Stop stressing, working moms. Your child is just fine. Maybe even better than fine.
Daughters of working mothers grow up to be more successful in the workplace than their peers. They earn more and are more likely to be bosses, according to new findings from a Harvard Business School study.
While daughters see the biggest tangible financial gains, sons of working moms are more likely to grow up contributing to the childcare and household chores.
All over the world, children of working mothers are less likely to stick to traditional roles of male breadwinners and female homemakers.
According to new research by Harvard professor Kathleen McGinn, children under 14 who were exposed to mothers who worked -- either part-time or full-time -- for at least a year grow up to hold more egalitarian gender views as adults.
Goodbye, Mother's Guilt: Daughters of working mothers earn 23% more than daughters of stay-at-home moms in the U.S., according to research by McGinn and others.
Worldwide, adult women who grew up with a working mother are not only more likely to be employed, but they are also more likely to hold supervisory positions than women who grew up with stay-at-home moms, the working paper reveals.
McGinn and her colleagues studied 50,000 people from 24 countries. They used data from two International Social Survey Programme surveys -- one in 2002 and one in 2012 -- as well as local surveys and found very consistent results.
Working moms are role models, and their kids absorb various lessons from them. The findings held even after the researchers controlled for cultural discrepancies in different countries.
There was only one anomaly: career prospects of children who identified as conservative were unchanged regardless of whether or not they had a working mother.
Women in the workforce: The Harvard study comes at a time when American mothers have been dropping out of the work force -- either by choice or because they can't find a job.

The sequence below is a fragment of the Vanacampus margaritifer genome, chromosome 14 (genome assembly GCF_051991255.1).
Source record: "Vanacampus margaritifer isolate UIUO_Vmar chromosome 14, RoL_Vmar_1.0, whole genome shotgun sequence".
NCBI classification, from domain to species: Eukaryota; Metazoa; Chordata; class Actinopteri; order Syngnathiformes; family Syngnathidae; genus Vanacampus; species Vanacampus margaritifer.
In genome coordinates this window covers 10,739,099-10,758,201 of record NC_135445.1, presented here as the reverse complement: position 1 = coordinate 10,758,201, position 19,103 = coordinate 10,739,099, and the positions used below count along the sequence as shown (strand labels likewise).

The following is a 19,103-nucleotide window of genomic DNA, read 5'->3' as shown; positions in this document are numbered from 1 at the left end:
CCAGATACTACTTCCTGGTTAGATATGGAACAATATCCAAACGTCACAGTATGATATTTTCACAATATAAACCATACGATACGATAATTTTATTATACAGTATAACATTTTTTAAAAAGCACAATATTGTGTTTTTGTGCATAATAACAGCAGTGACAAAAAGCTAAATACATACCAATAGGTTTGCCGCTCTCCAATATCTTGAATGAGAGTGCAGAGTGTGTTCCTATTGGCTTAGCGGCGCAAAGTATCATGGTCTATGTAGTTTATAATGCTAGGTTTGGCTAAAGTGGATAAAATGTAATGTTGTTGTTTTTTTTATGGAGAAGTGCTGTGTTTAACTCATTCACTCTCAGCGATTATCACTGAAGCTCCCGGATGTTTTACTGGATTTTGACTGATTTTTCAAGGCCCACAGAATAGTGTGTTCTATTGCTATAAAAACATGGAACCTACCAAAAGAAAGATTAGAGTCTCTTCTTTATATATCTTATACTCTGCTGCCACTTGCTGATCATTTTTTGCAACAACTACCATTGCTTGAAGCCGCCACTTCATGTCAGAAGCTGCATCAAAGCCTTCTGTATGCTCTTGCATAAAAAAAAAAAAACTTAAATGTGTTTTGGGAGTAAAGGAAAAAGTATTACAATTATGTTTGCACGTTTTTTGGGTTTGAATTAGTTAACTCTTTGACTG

The share of mothers who were unemployed in the U.S. rose from 23% in 1999 to 29% in 2012 in the U.S., according to a Pew study.
McGinn says the drop-off of working moms is most likely attributable to the recession. It's not be a sign of a reversion to traditional roles for moms and dads.
Sociologist Sarah Damaske of Pennsylvania State University questions whether the effects on children can be seen in just one year of a mother working outside the home.
In her interviews of children, she found that some would say something to the effect of, "My mom didn't really work, she just helped out,"even if the mother was working almost full-time.
"The desire to not challenge gender norms that dad can be a good breadwinner causes mom's work to be downplayed," Damaske says. "Knowing that the [mother's] job is meaningful to the family is important."
Striking a balance: Adult men who grew up with working mothers spent 7.5 hours more on childcare per week, the study found. They also spent longer doing households chores. And they are likelier to have wives who are employed as well.
By splitting household responsibilities in a more balanced way, it likely gives more time and space for women to pursue their careers.
"This research doesn't say that children of employed moms are happier or better people and it doesn't say employed moms are better," McGinn told CNNMoney. "What it says is daughters are more likely to be employed and hold supervisory and sons spend more time in the home."
Maternal instincts might make it hard for moms to leave their kids and go to work, but the research suggests that might be equally as good, if not better, for them.
"It's hard to leave your kids for college too but that doesn't mean they shouldn't go; it doesn't mean that its not good for them," says McGinn.